Court Rules Late MN Absentee Ballots Must Be Separated
MINNEAPOLIS -- A three-judge panel of the 8th U.S. Circuit Court of Appeals Thursday ruled Minnesota’s absentee ballots that come in after Election Day should be separated from the rest of the ballots in the event a future order makes those votes invalid.
The ruling doesn’t block Minnesota’s seven-day extension for counting absentee ballots, but it does order a lower court to issue a ruling that would keep the late arriving ballots separate.
In a call with members of the media Thursday night, Minnesota Secretary of State Steve Simon expressed unhappiness with the court’s decision.
“The substance of the decision is deeply troubling, and so is the timing” Simon said. “This could have been decided months ago, and it should have been. As of early August, we had a set of rules in place that all political parties in this state signed onto. We put those rules into place for our August primary election, and instead, for no apparent reason, the case was decided five days before a national election.”
Republicans had argued that the extension, which had been approved in both state and federal courts due to the COVID-19 pandemic, violated federal law that establishes Nov. 3 as the date of the 2020 election. Democrats said eliminating the extension would create voter confusion.
There's still a Minnesota state statute that mandates counting all absentee ballots received by 8:00 p.m. on Election Day. Simon says the potential impact of the court's decision isn't entirely clear yet.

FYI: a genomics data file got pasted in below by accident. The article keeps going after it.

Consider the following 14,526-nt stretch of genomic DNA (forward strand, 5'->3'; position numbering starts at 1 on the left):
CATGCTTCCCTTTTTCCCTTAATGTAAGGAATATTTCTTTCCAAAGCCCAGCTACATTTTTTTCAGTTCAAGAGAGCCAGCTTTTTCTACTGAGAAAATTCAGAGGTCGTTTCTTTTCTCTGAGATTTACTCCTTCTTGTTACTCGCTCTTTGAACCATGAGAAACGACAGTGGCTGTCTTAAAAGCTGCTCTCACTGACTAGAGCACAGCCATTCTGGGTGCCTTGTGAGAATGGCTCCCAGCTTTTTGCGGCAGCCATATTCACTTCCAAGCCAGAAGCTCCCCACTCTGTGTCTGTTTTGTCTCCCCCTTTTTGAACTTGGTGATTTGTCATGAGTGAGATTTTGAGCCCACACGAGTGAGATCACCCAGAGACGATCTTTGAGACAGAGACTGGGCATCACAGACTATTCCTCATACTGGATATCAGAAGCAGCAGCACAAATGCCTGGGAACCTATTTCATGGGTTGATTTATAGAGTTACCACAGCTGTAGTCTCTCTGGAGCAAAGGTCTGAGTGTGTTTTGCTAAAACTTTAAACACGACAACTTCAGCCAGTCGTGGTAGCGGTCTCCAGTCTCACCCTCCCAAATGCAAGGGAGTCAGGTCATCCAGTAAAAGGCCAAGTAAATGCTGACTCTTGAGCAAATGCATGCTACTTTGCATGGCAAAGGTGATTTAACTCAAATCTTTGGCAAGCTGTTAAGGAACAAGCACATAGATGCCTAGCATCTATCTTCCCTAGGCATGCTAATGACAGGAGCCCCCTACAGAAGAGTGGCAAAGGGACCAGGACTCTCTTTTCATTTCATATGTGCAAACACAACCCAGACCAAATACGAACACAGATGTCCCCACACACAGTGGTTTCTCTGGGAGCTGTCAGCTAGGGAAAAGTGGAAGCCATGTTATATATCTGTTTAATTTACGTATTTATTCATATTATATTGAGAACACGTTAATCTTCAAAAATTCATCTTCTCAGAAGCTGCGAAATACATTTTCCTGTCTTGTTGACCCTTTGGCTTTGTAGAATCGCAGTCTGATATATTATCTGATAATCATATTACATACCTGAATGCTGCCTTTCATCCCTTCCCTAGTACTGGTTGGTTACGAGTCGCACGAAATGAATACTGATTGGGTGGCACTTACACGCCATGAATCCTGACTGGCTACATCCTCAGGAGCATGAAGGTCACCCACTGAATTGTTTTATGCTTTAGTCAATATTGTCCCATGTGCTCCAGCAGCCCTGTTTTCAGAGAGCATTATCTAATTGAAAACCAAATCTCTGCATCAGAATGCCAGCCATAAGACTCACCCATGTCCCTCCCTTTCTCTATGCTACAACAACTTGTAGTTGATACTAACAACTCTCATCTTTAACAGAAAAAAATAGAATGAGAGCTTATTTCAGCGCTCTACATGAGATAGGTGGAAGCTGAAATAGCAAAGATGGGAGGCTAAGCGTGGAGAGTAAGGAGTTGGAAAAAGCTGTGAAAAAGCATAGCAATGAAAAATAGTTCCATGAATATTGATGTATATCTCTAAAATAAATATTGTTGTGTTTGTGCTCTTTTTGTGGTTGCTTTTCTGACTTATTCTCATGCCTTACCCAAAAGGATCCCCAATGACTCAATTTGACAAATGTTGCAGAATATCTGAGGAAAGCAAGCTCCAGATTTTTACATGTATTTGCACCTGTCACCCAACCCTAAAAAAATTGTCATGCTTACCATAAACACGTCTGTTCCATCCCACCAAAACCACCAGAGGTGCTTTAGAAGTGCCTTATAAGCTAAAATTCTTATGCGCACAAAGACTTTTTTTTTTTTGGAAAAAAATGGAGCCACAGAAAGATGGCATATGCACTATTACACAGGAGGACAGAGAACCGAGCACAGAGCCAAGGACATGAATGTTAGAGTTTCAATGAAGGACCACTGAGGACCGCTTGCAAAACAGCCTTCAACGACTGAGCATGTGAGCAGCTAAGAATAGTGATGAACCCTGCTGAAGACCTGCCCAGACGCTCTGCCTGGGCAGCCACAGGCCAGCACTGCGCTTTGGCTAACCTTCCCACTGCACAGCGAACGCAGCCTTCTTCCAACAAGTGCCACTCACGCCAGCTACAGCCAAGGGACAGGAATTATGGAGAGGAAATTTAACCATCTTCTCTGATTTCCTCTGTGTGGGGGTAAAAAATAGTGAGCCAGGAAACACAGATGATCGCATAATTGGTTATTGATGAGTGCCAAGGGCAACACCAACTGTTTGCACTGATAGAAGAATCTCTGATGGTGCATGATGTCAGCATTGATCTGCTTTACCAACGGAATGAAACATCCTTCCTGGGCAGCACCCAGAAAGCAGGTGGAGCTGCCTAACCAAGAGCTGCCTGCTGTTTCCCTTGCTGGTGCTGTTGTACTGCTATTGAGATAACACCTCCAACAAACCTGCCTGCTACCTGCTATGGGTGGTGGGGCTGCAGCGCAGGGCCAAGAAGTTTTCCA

"(The court) left open several possibilities," Simon said. "One of which is that we keep counting (ballots), and we segregate them. So, whatever number are in by 8:00 p.m., we count those, and then there will be a separate tally for those that come in afterwards. They've left open that possibility. They just didn't speak to it. That's one of the things that's frustrating about this particular decision."
Simon stresses Minnesotans not place their absentee ballot in the mail. Instead, he suggests:
- Voters who have already put their ballot in the mail can track their ballot online. If the ballot has not yet been received the voter can vote in-person either by absentee, or at their polling place on Election Day.
- Voters can deliver their ballots to their county election office by hand, or have someone they trust hand-deliver it for them.
- Voters can cast their vote in person with an absentee ballot at their local election office up until November 2, 2020.
- Voters can cast their votes in person on Election Day.
“Please don’t put a ballot in the mail if you have one right now,” Simon stressed.
The Associated Press contributed to this story.